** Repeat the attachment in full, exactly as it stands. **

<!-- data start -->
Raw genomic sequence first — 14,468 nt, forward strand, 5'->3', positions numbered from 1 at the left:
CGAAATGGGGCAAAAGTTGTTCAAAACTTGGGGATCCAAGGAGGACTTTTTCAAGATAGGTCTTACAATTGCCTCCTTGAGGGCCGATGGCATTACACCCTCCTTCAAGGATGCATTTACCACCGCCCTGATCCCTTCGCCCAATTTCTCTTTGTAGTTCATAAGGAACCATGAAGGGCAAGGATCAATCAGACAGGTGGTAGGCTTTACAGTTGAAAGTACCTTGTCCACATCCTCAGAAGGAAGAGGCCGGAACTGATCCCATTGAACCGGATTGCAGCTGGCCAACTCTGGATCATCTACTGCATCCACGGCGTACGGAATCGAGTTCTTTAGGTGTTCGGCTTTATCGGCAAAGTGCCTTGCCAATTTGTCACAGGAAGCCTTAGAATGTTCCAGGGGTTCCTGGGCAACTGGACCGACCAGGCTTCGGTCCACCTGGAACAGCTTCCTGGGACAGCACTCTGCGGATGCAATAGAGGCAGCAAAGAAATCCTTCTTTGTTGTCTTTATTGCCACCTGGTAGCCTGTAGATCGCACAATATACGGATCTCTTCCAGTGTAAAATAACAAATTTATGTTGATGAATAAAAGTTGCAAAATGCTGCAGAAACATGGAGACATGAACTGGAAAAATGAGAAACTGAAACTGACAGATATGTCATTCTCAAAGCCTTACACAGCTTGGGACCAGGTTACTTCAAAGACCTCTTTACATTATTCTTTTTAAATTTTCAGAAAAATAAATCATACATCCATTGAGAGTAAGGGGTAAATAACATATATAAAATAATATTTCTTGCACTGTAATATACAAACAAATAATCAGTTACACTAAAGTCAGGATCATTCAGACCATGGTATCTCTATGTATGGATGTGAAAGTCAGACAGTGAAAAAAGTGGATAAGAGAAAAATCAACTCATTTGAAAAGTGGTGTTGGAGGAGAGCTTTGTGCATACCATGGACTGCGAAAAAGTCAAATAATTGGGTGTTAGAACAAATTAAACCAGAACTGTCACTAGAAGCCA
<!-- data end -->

Raw genomic sequence first — 14,468 nt, forward strand, 5'->3', positions numbered from 1 at the left:
CGAAATGGGGCAAAAGTTGTTCAAAACTTGGGGATCCAAGGAGGACTTTTTCAAGATAGGTCTTACAATTGCCTCCTTGAGGGCCGATGGCATTACACCCTCCTTCAAGGATGCATTTACCACCGCCCTGATCCCTTCGCCCAATTTCTCTTTGTAGTTCATAAGGAACCATGAAGGGCAAGGATCAATCAGACAGGTGGTAGGCTTTACAGTTGAAAGTACCTTGTCCACATCCTCAGAAGGAAGAGGCCGGAACTGATCCCATTGAACCGGATTGCAGCTGGCCAACTCTGGATCATCTACTGCATCCACGGCGTACGGAATCGAGTTCTTTAGGTGTTCGGCTTTATCGGCAAAGTGCCTTGCCAATTTGTCACAGGAAGCCTTAGAATGTTCCAGGGGTTCCTGGGCAACTGGACCGACCAGGCTTCGGTCCACCTGGAACAGCTTCCTGGGACAGCACTCTGCGGATGCAATAGAGGCAGCAAAGAAATCCTTCTTTGTTGTCTTTATTGCCACCTGGTAGCCTGTAGATCGCACAATATACGGATCTCTTCCAGTGTAAAATAACAAATTTATGTTGATGAATAAAAGTTGCAAAATGCTGCAGAAACATGGAGACATGAACTGGAAAAATGAGAAACTGAAACTGACAGATATGTCATTCTCAAAGCCTTACACAGCTTGGGACCAGGTTACTTCAAAGACCTCTTTACATTATTCTTTTTAAATTTTCAGAAAAATAAATCATACATCCATTGAGAGTAAGGGGTAAATAACATATATAAAATAATATTTCTTGCACTGTAATATACAAACAAATAATCAGTTACACTAAAGTCAGGATCATTCAGACCATGGTATCTCTATGTATGGATGTGAAAGTCAGACAGTGAAAAAAGTGGATAAGAGAAAAATCAACTCATTTGAAAAGTGGTGTTGGAGGAGAGCTTTGTGCATACCATGGACTGCGAAAAAGTCAAATAATTGGGTGTTAGAACAAATTAAACCAGAACTGTCACTAGAAGCCA